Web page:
7 Open to paternalism? Children may require enforced protection of and stimulation of their capabilities, for example through compulsory education –(Gough, 2002:16). Who decides what is good for children? What say do they have? 7

8 Childhood is contested Becoming- e.g. Adults in the making? Being- social agents in their own right? Being & Becoming simultaneously? –What judgment?- Competence? Development? Growth? (e.g. Lee, 2002) –Epistemological component (child being a child) and ontological component (ageing body of the child) (Uprichard, 2008) –Where do we focus on both concepts of childhood in respect of wellbeing? –Tendency to dissociate concepts (Cartesian dualist thinking) focus on mental/ physical health- but is this wellbeing? 8

9 The Being in wellbeing Bodies are highly complex and contested sites. One theory suggests that we occupy 3 bodies: –The individual body as phenomenologically understood; –The social body referring to the representational uses of the body as a natural symbol with which to think about nature, society and culture, and; –The body politic referring to the regulation, surveillance, and control of bodies (individual and collective) (Scheper-Hughes and Lock, 1987) (pp.7-8). 9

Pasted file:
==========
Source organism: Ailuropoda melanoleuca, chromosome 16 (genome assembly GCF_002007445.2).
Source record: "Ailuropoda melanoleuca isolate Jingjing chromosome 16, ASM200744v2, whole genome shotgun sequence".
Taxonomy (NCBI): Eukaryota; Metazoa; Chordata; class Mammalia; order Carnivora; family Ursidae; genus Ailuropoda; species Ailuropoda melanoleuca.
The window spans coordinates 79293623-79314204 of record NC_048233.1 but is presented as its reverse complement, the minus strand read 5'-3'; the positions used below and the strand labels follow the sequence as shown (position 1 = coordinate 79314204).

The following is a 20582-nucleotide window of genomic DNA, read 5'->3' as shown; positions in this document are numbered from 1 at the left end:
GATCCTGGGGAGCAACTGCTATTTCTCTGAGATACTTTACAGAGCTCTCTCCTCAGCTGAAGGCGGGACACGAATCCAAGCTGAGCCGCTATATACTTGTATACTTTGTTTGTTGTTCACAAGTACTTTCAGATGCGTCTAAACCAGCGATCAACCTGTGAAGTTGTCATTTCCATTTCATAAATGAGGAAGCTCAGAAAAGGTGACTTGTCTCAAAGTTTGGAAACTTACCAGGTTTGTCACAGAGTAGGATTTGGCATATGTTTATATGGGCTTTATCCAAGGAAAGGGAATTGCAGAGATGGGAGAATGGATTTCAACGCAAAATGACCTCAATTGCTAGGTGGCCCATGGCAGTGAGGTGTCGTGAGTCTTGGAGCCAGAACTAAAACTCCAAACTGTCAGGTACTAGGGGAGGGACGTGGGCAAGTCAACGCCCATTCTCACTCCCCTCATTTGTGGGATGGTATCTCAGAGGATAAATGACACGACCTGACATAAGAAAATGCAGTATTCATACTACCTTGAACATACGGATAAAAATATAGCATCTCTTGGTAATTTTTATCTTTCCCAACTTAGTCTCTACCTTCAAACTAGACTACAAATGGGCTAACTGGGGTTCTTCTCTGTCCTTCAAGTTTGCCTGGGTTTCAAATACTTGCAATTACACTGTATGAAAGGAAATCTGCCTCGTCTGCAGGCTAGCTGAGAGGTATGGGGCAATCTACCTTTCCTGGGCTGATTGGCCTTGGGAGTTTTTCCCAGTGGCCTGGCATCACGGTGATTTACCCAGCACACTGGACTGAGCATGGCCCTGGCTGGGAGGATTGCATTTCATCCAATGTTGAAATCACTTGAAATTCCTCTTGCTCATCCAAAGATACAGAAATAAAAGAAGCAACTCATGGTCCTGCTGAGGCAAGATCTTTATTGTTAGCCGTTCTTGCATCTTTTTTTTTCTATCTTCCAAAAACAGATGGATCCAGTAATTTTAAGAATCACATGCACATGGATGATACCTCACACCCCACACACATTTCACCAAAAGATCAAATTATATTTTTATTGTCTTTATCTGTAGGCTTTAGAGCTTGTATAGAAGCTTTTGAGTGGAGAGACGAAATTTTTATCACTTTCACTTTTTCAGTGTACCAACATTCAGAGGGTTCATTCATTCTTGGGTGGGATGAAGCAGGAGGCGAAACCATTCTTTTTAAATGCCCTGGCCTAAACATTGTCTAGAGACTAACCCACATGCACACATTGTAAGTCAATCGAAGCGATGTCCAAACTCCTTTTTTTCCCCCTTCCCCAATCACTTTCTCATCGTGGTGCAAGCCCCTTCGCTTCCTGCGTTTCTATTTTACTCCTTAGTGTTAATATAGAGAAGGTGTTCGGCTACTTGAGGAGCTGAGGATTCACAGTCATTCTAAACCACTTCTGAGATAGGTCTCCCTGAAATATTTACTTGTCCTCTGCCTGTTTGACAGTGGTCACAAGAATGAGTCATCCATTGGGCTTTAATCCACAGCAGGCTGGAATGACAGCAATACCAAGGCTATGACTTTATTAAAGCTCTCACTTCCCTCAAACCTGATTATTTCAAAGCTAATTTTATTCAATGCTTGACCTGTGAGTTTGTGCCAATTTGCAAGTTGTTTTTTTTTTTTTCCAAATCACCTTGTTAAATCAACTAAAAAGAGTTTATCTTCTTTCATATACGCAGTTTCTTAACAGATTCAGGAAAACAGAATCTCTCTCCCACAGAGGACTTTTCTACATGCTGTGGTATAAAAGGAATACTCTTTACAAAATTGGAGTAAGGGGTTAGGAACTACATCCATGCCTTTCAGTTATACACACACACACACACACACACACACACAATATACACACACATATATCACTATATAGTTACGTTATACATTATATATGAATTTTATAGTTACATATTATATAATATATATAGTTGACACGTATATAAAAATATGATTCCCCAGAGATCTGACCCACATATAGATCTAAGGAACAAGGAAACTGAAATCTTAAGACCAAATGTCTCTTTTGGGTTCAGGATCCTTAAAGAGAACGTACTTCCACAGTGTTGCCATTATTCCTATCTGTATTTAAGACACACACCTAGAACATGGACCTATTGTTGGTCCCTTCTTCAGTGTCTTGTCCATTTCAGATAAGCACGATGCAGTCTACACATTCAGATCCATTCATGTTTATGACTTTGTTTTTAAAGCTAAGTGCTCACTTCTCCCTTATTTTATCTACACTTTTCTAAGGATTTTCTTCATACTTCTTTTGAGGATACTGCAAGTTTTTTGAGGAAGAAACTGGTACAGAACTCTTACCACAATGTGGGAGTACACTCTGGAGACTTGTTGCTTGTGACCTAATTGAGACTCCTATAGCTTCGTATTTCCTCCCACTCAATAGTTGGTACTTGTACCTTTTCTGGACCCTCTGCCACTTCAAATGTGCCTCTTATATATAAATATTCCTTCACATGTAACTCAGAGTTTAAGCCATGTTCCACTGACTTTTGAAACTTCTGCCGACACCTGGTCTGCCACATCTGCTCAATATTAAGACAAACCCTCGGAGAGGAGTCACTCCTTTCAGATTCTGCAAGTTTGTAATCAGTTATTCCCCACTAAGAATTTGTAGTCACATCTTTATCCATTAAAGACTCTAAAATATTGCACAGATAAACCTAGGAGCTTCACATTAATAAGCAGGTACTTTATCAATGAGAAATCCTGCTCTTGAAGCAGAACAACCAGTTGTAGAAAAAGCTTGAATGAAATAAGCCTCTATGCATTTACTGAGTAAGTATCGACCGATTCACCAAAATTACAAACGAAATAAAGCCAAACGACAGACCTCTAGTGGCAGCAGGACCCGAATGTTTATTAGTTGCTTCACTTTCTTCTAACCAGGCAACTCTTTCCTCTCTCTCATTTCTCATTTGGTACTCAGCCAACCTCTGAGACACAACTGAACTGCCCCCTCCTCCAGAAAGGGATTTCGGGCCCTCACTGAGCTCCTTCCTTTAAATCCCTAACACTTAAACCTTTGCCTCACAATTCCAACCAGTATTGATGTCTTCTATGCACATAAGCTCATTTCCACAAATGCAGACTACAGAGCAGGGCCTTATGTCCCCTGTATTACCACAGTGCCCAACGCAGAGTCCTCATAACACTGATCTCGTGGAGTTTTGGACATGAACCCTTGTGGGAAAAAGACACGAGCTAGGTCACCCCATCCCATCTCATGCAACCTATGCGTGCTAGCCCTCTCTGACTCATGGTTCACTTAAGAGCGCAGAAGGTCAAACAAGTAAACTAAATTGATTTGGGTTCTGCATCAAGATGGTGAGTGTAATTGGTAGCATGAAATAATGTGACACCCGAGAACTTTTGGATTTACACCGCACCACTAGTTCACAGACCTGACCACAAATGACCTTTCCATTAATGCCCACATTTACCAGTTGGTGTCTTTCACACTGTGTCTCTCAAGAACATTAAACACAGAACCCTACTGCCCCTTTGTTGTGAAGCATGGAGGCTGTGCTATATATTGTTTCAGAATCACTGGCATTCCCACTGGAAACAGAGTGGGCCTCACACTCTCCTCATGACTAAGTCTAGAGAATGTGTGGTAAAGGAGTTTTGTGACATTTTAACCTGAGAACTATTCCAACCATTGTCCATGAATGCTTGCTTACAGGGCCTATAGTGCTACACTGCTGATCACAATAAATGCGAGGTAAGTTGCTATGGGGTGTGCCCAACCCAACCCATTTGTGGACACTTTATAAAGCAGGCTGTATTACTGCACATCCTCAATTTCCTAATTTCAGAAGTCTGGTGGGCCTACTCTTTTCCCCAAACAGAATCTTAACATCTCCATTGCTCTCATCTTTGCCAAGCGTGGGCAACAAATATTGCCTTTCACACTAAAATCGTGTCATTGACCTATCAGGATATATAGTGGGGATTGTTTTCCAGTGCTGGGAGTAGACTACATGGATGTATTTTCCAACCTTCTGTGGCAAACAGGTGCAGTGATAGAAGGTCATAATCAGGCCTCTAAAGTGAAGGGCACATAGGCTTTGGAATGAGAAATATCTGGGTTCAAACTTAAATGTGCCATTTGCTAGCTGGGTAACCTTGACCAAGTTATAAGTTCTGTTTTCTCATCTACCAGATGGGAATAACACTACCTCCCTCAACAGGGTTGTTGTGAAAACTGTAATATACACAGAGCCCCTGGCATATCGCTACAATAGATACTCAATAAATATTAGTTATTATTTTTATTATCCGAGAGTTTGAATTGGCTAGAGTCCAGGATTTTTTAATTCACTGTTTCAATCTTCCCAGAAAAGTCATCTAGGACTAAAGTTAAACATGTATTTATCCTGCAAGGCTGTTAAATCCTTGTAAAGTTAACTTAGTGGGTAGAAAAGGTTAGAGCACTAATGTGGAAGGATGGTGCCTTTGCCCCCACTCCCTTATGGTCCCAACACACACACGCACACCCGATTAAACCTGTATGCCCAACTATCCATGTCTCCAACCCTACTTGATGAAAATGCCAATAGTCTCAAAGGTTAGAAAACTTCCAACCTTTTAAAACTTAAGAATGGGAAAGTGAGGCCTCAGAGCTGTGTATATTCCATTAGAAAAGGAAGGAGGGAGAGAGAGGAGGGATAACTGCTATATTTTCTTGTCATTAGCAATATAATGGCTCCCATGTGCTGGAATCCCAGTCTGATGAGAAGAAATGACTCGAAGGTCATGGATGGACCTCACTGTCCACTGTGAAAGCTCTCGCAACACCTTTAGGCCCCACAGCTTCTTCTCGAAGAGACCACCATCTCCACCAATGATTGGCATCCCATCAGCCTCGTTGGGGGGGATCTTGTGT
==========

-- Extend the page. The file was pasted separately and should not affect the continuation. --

10 Well bodies? Individual- In respect of wellbeing this suggests that we search for individualised accounts of childrens wellness and locate these in medicalised corporeal explanations; Social- there is a direct correlation mapped between a healthy body and a healthy society and childrens health and wellbeing are used as indicators for the wellbeing of society in general- connection between body and the external world; Body politic- The body politic is experienced and exerted on individuals in many ways and these are subject to other social forces such as gender. The epidemic in eating disorders amongst young girls and women may be a testament to the dual expectations on them to be both Hedonistic and remain slim, fit and composed. 10

11 The complexity of human bodies The individual body should be seen as the most immediate, the proximate terrain where social truths and social contradictions are played out, as well as a locus of personal and social resistance, creativity and struggle (Scheper-Hughes & Lock, 1987, p.31). 11